December 20, 2022
At this time of year, when Christians around the world celebrate the birth of Jesus Christ, it is an appropriate time to contemplate the importance of religion, all religions, in our lives. Perhaps it is the perfect time to commit, or recommit, to living our religion to the best of our ability. This article will give you a glimpse of what’s at stake if we don’t.
The UFI board and staff wish you a very Merry Christmas and express our gratitude to you for joining us in protecting and defending the family! Let us never forget: “Christmas, it all began with a family.”
With gratitude for religion and family,
Wendy Wixom, President
United Families International
Will America End Up a “Godless Nation”
by Alexis Tarkalson
Alexis de Tocquiville, French political scientist and diplomat, traveled to the United States in 1831 to study the prison system there. He left with a broader knowledge of the American people than he bargained for, all of which he published in a book called “Democracy in America”. This book would explain to Europeans the individualism, equality, and liberty found in America in such a way that would immortalize the book as it is still read to this day.
A lesser-known topic in the book is that of religion in America. Tocqueville dove deep to paint a clear picture of how religion was the driving force for morals in the country and how it created a people unique to Europeans.
Regarding religion, Tocqueville showed that the American people used to be:
- Unified in responsibilities
- Greatly influenced by Christianity
- Faithful to a religion that regulated customs and domestic life
- Proud that women were strongholds of faith in a Deity
- Understanding that domestic life guided by religion contributes to a more wholesome state
- Prohibited from unjust innovations because of religion
- Understanding that religion maintained their republic institutions
- Cognitive that religion and state were in an alliance but not inherently tied together
What is the state of religion in America today?
If Tocqueville were to be alive today, I wonder what he would think about the state of religion in the U.S. As of today, fewer than half of the US population prays every day, and only 22% pray weekly/monthly. The population that “seldom does” or “never” went from 18% in 2007 to an increase of 32% in 2021. Only 4 in 10 adults would label religion as “very important in their lives”. Another survey found that only 25% of Americans go to church weekly, with 68% reporting only attending a few times a year.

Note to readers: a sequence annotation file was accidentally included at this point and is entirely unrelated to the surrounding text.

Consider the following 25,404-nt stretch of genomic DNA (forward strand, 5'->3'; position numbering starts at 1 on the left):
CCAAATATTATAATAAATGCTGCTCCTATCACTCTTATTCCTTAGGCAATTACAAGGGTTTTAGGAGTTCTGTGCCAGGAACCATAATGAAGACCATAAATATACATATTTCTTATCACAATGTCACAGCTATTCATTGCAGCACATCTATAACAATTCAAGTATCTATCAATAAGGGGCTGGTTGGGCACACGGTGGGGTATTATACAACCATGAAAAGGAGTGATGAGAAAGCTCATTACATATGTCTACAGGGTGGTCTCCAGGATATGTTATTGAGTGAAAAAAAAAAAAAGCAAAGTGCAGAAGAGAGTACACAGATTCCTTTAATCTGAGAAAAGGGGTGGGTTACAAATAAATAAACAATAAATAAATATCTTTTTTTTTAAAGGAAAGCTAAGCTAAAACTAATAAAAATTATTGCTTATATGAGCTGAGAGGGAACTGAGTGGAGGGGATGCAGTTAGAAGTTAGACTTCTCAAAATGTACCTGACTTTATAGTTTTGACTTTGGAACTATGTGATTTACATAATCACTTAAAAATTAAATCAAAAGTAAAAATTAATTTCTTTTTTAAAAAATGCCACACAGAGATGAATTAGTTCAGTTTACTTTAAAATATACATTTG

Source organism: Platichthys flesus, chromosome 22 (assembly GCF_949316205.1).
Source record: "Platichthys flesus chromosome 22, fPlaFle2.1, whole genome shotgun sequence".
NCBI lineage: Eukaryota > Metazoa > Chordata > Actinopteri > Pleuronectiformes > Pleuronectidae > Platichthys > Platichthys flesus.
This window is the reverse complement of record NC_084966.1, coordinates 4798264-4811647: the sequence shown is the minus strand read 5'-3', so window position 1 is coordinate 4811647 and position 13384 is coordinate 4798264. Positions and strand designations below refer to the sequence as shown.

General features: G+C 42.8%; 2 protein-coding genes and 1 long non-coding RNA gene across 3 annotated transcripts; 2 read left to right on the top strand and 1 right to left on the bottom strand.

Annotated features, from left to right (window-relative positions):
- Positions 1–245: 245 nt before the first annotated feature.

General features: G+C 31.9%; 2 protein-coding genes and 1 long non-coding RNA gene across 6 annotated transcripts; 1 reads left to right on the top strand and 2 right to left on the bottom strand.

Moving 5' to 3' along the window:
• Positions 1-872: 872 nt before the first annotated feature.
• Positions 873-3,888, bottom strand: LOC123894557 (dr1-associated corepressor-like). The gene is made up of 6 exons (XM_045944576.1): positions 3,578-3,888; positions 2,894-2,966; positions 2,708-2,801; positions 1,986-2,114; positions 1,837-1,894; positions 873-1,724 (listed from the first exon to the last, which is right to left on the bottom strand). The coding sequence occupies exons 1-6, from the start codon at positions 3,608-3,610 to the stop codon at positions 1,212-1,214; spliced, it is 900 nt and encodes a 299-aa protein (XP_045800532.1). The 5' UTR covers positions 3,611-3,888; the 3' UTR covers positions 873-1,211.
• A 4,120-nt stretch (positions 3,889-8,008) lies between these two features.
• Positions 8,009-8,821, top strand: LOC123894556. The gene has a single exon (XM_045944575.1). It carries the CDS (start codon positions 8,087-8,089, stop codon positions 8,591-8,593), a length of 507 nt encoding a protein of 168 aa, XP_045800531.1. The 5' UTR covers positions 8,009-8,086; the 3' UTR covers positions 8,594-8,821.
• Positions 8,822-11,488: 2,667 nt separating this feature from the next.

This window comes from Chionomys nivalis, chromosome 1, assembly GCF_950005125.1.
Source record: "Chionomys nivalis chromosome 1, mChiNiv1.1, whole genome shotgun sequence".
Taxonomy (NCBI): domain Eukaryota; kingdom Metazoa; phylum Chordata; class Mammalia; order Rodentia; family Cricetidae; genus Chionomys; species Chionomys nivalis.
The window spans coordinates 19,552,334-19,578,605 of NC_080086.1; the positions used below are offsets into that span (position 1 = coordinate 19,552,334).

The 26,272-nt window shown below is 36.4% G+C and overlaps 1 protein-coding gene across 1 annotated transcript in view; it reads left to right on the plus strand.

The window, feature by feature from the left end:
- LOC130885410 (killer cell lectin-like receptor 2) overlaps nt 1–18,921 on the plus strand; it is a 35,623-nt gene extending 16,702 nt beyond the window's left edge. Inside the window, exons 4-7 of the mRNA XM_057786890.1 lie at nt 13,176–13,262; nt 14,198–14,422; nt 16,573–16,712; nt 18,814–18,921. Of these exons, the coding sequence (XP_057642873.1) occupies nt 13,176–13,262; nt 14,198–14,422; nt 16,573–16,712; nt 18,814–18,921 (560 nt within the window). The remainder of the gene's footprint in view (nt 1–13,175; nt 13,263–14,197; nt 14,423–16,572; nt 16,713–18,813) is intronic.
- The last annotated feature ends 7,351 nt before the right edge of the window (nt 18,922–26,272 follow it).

This is all a vast contrast from the America Tocqueville knew and admired. Tocqueville wrote, “…there is no country in the world where the Christian religion retains a greater influence over the souls of men than in America; and there can be no greater proof of its utility and of its conformity to human nature than that its influence is powerfully felt over the most enlightened and free nation of the earth.”
He extrapolates quite masterfully the beauty religion can create when prioritized in a society, such as it was in America almost two-hundred years ago.
Where are we headed?
As of 2020, Christianity was the majority at 64%, religious ‘nones’ (unaffiliated with any religion) rank at 30% of the population, and religions outside of Christianity made up 6% (Jews, Muslims, Hindus, etc.).
The Pew Research Center recently released their projections of what the religious demographics of the US will look like by 2070, and things are not looking great for religion in general.
They reported that if recent trends continue the way they already are, Christians could fall from 64% to between 54-35%. For religious nones, they could see an increase of up to 34-52%. This is all due to the escalating numbers leaving Christianity and entering an atheist or agnostic lifestyle that started in the 1990’s.
Pew Research additionally explained the four scenarios shown on the graph above and indicated what likeliness each one had. The scenario that had the highest chances of seeing itself played out was “rising disaffiliation with limits”. This scenario would see progressively large numbers of individuals leaving the Christian faith by the age of 30 (as is happening now). Despite this, there will still be some Christian retention. In the end, by 2070, this scenario will result in 48% religious “nones” and 39% Christians.